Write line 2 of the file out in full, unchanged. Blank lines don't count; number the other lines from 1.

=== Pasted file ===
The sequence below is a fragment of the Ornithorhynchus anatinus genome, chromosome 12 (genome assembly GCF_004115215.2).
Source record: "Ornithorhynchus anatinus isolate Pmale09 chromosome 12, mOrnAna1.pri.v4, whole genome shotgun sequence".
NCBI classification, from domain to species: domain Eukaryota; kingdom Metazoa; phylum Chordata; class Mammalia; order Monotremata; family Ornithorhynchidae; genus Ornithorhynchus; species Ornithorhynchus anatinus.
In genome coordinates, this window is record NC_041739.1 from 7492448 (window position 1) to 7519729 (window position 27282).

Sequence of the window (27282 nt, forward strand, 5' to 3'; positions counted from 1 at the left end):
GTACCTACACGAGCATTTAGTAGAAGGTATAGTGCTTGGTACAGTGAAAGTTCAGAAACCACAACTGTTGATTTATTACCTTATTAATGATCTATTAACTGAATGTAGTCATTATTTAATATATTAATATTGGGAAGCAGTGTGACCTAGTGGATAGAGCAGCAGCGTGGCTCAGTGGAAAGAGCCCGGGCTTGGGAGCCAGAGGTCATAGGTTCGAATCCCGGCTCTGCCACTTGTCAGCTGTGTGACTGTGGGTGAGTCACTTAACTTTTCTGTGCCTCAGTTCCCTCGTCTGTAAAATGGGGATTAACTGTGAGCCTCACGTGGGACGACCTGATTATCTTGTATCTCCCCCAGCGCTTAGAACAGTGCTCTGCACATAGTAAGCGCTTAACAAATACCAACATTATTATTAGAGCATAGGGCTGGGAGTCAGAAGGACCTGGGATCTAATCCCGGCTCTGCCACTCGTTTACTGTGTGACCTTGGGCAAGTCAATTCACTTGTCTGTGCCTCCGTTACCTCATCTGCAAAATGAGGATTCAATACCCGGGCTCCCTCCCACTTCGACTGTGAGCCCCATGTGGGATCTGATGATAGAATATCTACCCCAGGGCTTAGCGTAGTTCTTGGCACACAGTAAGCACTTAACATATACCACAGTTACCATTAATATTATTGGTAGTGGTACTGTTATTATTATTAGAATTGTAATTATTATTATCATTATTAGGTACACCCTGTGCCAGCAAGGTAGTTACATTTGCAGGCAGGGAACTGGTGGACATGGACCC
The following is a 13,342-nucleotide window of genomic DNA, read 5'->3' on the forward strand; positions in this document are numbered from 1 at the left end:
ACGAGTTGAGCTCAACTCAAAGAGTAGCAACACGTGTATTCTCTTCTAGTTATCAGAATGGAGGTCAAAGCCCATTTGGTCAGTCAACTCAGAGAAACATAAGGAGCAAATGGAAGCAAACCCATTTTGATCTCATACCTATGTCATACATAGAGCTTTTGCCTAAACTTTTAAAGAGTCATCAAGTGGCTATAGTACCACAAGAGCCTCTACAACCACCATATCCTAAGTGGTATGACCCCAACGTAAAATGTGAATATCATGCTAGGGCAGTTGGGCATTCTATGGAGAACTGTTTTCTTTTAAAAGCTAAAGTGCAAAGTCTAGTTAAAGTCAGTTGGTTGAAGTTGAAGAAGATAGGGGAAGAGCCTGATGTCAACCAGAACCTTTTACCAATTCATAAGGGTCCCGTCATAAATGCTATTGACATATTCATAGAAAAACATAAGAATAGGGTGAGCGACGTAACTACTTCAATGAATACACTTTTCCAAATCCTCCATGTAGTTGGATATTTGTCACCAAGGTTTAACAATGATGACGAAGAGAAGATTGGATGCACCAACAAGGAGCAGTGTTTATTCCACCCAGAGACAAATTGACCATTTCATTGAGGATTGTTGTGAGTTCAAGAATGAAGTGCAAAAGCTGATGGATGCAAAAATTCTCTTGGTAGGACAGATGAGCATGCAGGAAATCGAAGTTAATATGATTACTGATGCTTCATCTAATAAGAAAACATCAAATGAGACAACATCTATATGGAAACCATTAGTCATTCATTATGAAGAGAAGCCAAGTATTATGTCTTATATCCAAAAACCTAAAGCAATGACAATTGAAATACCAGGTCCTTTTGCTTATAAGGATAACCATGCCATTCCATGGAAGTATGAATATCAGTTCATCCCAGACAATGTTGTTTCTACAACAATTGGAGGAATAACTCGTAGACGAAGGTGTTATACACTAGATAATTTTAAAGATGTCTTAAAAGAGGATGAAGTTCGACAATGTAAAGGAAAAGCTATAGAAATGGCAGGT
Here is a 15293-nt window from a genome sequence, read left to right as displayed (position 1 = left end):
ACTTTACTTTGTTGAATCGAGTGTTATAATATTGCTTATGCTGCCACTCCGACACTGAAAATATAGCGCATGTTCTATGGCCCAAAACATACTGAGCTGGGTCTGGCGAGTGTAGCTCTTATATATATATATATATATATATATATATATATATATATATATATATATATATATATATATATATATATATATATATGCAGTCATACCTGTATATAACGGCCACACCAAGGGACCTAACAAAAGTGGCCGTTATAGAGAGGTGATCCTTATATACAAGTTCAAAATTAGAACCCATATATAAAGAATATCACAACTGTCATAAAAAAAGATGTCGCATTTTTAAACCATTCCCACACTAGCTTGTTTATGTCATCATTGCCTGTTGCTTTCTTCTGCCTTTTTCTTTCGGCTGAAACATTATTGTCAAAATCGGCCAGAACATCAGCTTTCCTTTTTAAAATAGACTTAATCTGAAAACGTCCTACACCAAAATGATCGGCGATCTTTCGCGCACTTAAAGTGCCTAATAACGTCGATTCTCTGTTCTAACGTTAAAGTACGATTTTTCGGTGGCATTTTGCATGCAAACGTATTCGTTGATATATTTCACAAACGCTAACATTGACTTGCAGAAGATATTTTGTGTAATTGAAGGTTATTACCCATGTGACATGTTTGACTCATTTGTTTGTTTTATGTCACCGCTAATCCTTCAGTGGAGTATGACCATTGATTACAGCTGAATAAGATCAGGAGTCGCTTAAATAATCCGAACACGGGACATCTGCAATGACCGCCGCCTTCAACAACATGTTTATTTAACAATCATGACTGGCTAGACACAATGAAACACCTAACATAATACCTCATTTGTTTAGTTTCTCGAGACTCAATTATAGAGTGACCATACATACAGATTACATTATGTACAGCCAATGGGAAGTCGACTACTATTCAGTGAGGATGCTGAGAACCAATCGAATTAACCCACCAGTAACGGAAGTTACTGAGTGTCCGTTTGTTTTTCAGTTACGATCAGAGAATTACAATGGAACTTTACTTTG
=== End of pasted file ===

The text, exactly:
Source record: "Ornithorhynchus anatinus isolate Pmale09 chromosome 12, mOrnAna1.pri.v4, whole genome shotgun sequence".